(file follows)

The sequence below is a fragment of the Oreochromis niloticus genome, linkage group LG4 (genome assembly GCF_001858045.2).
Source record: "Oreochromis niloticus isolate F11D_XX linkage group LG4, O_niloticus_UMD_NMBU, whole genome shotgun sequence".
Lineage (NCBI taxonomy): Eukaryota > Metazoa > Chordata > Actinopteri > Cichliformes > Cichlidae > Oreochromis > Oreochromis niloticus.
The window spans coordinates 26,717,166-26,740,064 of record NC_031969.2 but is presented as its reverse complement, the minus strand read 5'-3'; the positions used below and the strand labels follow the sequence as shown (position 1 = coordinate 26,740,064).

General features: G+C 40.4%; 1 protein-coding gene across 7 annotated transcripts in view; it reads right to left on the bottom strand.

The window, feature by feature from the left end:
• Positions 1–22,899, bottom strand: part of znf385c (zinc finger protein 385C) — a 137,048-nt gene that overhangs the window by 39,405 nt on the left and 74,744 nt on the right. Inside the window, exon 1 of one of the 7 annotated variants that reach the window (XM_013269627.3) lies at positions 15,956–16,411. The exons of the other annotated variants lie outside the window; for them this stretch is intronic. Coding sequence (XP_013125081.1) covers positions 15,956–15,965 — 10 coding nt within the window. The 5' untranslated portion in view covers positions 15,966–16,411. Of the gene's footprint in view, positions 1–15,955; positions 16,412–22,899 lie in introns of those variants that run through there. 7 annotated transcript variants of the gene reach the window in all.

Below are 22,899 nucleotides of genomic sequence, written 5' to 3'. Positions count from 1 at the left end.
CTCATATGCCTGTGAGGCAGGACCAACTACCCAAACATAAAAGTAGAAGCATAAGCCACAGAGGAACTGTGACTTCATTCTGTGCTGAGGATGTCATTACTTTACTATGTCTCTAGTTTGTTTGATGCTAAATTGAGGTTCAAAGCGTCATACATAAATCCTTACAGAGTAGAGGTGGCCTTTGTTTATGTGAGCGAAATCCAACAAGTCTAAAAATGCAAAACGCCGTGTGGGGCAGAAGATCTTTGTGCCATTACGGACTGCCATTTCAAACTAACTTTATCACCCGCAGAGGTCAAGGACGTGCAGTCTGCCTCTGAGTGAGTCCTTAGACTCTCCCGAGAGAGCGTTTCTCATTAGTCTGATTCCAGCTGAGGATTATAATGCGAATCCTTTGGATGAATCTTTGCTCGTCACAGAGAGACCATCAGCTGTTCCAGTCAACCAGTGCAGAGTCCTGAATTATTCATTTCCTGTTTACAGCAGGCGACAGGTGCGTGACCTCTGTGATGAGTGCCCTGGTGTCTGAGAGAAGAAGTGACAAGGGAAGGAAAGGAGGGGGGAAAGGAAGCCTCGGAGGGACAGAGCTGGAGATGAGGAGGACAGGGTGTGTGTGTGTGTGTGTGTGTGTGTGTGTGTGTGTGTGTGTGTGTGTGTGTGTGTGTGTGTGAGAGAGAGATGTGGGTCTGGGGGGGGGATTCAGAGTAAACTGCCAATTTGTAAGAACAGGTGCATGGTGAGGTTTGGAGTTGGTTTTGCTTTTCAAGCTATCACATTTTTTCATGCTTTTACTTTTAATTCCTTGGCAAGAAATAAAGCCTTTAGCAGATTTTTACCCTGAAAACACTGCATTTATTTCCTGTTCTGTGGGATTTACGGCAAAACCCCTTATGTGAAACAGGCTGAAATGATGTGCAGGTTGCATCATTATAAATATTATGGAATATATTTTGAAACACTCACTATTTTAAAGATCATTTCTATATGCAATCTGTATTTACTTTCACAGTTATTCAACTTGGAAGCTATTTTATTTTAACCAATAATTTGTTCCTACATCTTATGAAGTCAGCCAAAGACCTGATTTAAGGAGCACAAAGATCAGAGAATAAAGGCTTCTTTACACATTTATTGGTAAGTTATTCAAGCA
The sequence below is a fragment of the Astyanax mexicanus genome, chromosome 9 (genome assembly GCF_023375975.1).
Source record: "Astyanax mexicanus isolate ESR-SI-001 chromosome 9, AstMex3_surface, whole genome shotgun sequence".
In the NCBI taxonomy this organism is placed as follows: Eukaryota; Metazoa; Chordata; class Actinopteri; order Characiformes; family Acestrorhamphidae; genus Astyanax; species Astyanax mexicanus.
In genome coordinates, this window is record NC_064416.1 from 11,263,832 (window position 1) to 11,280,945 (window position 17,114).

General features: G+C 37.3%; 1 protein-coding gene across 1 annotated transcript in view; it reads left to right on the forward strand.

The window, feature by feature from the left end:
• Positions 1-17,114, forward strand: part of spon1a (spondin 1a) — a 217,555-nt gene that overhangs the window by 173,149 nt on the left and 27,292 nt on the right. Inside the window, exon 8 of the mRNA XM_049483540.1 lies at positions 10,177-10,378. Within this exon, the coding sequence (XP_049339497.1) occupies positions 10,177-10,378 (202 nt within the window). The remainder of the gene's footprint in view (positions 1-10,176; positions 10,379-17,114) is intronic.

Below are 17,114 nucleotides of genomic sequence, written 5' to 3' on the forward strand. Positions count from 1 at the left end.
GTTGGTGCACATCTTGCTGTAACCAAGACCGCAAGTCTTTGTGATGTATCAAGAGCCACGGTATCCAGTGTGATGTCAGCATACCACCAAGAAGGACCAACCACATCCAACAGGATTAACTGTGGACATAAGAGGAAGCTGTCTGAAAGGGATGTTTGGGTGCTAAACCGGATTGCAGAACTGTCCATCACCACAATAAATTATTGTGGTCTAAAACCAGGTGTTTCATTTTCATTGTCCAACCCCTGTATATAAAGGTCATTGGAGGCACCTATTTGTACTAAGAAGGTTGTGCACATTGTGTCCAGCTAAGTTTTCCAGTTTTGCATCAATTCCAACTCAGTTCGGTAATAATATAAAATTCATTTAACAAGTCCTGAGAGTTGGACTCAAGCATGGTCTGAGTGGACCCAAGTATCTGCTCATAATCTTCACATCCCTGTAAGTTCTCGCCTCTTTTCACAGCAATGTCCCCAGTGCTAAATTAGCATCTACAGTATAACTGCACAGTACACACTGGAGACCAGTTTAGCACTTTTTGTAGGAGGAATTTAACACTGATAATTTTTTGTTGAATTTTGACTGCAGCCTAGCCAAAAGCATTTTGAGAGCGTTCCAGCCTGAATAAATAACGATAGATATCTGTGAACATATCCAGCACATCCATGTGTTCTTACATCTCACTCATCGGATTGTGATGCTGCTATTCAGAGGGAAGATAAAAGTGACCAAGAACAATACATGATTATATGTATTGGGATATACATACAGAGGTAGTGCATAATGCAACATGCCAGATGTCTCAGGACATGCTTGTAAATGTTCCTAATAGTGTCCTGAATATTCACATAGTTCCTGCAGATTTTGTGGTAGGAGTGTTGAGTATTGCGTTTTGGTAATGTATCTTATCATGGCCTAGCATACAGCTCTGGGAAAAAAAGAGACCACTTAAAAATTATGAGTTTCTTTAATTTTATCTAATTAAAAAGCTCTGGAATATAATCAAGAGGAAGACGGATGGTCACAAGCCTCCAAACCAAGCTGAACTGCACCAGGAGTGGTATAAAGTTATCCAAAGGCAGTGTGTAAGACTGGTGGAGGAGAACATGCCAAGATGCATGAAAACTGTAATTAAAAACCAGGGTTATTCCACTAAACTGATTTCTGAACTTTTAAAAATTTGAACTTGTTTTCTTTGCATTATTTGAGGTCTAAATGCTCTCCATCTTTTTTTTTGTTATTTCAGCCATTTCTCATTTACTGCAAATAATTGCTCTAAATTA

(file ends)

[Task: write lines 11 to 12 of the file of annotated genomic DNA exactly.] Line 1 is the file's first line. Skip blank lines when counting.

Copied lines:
Source record: "Astyanax mexicanus isolate ESR-SI-001 chromosome 9, AstMex3_surface, whole genome shotgun sequence".
In the NCBI taxonomy this organism is placed as follows: Eukaryota; Metazoa; Chordata; class Actinopteri; order Characiformes; family Acestrorhamphidae; genus Astyanax; species Astyanax mexicanus.